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Cholesterol is good for you? Venturing outside the mainstream medical hypothesis

Ah, cholesterol. And its good friend, saturated fat. Invariably, when the topic of healthy eating comes up, one of the first things many people bring up is how they eat a healthy low-fat diet, and try their best to stay away from those bad, evil, high-fat foods.

Immediately following this, many will mention how they are doing with their blood cholesterol levels, the medications they have been prescribed to deal with it, and how they have been doing thus far with their meds.

There is a great deal of concern and fear concerning the possibility that high blood cholesterol levels, especially the “bad” kind, will create a higher risk of heart disease, heart attacks, and death.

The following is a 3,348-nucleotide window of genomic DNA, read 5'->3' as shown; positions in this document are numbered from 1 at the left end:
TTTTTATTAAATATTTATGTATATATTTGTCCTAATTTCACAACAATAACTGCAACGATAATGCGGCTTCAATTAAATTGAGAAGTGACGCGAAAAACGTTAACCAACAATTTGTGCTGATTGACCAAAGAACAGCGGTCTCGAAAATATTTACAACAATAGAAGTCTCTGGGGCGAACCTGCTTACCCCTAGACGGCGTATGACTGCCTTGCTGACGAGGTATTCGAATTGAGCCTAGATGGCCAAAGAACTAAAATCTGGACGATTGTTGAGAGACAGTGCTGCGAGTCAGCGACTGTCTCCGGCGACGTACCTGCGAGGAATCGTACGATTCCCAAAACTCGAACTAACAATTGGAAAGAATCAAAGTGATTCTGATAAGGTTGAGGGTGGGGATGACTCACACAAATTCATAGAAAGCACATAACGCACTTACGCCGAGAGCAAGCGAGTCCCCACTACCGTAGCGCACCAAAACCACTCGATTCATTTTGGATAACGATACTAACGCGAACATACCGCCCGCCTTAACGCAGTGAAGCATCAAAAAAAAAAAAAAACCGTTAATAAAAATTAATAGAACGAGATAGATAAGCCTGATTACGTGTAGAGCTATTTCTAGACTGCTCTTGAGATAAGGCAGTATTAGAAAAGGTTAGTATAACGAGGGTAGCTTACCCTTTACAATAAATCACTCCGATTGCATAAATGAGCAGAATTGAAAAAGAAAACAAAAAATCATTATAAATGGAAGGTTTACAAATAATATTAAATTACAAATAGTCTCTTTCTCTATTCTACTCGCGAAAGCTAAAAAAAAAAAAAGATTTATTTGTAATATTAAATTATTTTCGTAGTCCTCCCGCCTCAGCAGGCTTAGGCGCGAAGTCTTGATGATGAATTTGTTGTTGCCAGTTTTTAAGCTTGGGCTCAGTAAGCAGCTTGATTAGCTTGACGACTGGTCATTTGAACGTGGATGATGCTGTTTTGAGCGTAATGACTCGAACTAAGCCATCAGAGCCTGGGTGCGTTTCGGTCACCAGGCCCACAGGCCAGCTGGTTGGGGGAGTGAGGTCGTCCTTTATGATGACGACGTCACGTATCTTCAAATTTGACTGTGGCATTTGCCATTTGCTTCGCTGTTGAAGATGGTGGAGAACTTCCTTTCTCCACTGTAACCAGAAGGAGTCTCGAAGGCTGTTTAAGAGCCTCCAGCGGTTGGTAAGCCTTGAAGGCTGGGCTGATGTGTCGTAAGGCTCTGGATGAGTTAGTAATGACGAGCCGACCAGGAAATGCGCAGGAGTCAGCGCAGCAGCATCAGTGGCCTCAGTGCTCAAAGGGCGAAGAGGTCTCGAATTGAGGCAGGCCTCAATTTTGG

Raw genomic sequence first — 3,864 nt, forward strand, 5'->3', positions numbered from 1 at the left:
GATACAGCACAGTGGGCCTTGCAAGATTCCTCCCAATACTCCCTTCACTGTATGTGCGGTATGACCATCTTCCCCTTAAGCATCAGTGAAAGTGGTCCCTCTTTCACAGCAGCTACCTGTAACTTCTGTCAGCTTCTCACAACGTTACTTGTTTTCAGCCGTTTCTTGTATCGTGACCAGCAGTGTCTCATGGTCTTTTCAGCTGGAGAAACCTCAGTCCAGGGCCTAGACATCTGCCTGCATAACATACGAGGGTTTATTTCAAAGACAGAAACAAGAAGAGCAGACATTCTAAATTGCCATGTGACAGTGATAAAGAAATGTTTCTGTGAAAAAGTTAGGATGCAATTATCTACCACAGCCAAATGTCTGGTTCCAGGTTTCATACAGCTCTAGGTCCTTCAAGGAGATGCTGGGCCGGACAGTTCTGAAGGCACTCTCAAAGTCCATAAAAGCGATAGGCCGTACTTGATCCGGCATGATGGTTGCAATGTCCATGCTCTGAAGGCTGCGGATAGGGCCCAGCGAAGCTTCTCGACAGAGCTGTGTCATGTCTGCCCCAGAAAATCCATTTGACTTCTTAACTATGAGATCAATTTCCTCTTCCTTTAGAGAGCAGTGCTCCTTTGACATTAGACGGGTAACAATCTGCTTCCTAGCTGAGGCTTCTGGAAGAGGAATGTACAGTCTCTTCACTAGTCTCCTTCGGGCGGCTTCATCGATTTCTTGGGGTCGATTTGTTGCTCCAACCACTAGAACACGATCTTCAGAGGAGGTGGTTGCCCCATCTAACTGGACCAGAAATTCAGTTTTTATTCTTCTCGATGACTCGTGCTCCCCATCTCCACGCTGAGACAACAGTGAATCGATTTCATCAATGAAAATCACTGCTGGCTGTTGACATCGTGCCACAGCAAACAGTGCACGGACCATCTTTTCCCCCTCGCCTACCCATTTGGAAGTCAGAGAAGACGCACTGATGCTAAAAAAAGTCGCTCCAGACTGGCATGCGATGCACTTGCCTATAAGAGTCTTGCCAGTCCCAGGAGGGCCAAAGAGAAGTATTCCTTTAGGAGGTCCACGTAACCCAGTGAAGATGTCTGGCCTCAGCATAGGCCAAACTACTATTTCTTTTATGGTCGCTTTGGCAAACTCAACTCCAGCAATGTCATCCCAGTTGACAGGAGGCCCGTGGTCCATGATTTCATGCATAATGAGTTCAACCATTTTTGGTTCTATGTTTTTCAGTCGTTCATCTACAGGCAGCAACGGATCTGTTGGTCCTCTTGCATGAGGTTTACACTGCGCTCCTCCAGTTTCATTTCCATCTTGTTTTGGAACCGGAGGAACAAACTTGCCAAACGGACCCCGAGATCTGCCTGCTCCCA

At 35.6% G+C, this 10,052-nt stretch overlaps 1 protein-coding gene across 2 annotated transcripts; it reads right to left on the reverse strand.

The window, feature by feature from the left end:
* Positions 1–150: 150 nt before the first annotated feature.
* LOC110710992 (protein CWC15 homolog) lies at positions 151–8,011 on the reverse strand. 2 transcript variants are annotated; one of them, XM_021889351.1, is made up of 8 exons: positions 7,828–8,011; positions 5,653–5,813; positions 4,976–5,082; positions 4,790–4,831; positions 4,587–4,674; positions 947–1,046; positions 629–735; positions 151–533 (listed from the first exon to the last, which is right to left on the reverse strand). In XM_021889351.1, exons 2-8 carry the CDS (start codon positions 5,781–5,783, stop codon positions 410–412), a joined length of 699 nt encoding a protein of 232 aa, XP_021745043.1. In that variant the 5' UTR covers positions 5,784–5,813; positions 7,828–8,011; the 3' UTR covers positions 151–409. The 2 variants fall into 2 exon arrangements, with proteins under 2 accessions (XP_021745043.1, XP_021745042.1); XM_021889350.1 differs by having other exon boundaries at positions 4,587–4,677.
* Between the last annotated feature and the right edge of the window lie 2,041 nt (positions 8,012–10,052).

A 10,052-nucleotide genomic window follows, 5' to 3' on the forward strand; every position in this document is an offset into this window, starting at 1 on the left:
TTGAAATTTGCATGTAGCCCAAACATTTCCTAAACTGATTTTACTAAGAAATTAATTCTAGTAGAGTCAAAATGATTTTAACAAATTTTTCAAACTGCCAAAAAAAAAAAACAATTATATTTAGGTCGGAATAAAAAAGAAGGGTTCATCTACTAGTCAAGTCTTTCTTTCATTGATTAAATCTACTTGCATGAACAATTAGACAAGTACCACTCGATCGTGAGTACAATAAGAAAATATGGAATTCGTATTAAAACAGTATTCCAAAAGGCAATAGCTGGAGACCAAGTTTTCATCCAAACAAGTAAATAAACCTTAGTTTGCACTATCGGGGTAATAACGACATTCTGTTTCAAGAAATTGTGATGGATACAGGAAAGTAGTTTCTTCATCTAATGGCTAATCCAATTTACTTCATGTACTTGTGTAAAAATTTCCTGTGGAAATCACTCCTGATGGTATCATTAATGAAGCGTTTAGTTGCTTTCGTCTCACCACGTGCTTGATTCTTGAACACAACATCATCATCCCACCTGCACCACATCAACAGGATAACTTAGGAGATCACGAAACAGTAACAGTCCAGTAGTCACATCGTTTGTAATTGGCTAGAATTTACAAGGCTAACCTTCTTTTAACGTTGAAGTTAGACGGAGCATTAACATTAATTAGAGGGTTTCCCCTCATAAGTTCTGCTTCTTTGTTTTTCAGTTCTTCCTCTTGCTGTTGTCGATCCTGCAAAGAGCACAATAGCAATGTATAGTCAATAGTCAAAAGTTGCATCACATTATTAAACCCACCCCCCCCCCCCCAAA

No wonder no one can enjoy their bacon anymore!

And no wonder the cholesterol lowering drugs called statins are a multi-billion dollar industry.

A philosopher should be a man willing to listen to every suggestion but determined to judge for himself.  He should not be bound by appearances, have no favourite hypothesis, be of no school and in doctrine have no master.  Truth should be his primary object.

Michael Faraday (1791-1867)

My cholesterol journey

Like almost all Americans, for most of my life, I fully bought in to the full range of modern cholesterol theories. It mostly existed as background fear, not necessarily influencing my day-to-day choices in a complete way, but nonetheless present in my consciousness.